The photo above is deceiving. It looks like one of our middle daughters is helping our 3 year old baby “do school,” but Baby does not do any formal schooling whatsoever.
She wants to work in a book like her older siblings, and I let her do as much or as little as she likes. I don’t check her work (except to cheer her on), make her do the pages in order, or require her to sit and focus for any length of time. At her age, I could care less if she had no interest in “school” at all!
I am not a proponent of formal early childhood education for several reasons (another post for another time), so, by way of encouragement to other homeschool Moms who feel overwhelmed at the thought of adding one more student to the mix, I wanted to share this story.
Not too terribly long ago, we were in a very difficult season of life. I was stretched to the max emotionally and physically, and I couldn’t see how I could manage homeschooling another school-aged child. We made the decision to delay bookwork another year for this newly minted Kindergarten-aged kiddo. We hadn’t seen any red flags in other families who had done this, but oh, how I still hoped and prayed I would not be doing our precious little one a disservice by encouraging another year of play instead!
God was merciful and restored my strength and energy the following year. Naturally, I ordered the workbook I had intended for this child to begin with the previous year. My husband took one look at it and laughed. “This is way too easy!” he said. I wasn’t so sure.
He flipped to the back of the book and asked our child one of the math questions. The answer was correct and instantaneous.
Every question was answered correctly without hesitation. Nothing had been lost or delayed by waiting an extra year. In fact, upon ordering the next level, we discovered that the level our child was “supposed” to be in was also too easy!
Rest assured, none of our children are exceptionally gifted prodigies. They are capable of intelligence, as all persons are, because they have been created in the image of God with a capacity for knowledge and understanding. This is one of the communicable attributes God gave to humankind. Delaying formal education does not get in the way of this!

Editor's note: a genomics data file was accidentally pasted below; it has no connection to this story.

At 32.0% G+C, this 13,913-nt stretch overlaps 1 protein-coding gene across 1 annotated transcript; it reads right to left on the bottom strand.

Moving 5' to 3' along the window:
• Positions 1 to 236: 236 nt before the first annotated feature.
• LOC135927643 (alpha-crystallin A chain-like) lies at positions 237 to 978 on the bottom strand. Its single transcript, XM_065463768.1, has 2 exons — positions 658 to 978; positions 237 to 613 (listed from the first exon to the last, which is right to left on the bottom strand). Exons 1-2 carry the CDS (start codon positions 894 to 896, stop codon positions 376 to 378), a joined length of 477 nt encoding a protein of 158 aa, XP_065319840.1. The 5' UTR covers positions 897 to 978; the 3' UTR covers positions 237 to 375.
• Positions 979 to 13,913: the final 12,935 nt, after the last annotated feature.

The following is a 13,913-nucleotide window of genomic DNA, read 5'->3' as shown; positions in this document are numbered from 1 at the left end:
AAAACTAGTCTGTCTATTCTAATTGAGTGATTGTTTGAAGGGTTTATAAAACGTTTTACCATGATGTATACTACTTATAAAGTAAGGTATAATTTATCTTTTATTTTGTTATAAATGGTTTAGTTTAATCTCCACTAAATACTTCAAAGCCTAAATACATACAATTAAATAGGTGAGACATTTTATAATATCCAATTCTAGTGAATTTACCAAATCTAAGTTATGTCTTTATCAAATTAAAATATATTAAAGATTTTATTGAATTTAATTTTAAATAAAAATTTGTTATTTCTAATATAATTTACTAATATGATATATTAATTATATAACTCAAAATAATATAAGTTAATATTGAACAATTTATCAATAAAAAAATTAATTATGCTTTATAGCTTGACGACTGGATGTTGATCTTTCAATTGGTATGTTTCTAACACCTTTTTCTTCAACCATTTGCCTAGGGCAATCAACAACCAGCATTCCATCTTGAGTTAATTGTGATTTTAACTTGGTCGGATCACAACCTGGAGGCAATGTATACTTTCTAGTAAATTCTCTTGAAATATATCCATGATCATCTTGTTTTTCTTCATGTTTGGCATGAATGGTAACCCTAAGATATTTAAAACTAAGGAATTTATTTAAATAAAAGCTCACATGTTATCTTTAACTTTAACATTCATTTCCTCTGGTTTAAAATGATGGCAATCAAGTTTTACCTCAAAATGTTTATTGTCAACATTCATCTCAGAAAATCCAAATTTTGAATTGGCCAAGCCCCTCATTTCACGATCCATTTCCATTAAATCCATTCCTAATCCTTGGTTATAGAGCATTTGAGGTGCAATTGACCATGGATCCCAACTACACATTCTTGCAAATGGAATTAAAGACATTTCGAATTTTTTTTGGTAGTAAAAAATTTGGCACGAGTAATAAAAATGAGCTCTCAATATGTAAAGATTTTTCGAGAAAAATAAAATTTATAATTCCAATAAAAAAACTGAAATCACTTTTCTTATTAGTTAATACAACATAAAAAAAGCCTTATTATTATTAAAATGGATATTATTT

You simply cannot stop a child from learning. Without any proper lessons, tests, or bookwork, your children have learned to eat, walk, and speak their first language. Most likely, this happened in a loving environment where milestones were encouraged and met with cheers and delight. Children thrive in an atmosphere where they are loved and appreciated. If you are in a season where this is “all” you have the strength for, watch and be amazed: the rest will fall into place.
They will learn to add and subtract playing Lego. They will learn new words and their definitions in the context of a good story they snuggle up to you for. They will learn how to tell time by noticing the hands of the clock as you gather for breakfast, lunch, and dinner. They will observe colors, shapes, and the numbers of legs on the insects that scurry across your path when you stroll through nature together, and draw pictures of your collected treasures.
They will have a thousand questions about the world in which they live, and an unhurried education will leave you time to answer them. Something in the wonder of discovery will spark an interest.
Follow the spark.
It may lead to library trips, and conversations with people who are passionate about the same topic, and unprompted journal entries, and basic math as they figure out how much more they need to save to invest in more of what they love.
This is what Miss Mason calls self-education: knowledge a child makes his own possession.
This is the result of an innate eagerness to learn that cannot be suppressed.
Unless, perhaps, it is schooled out of a child.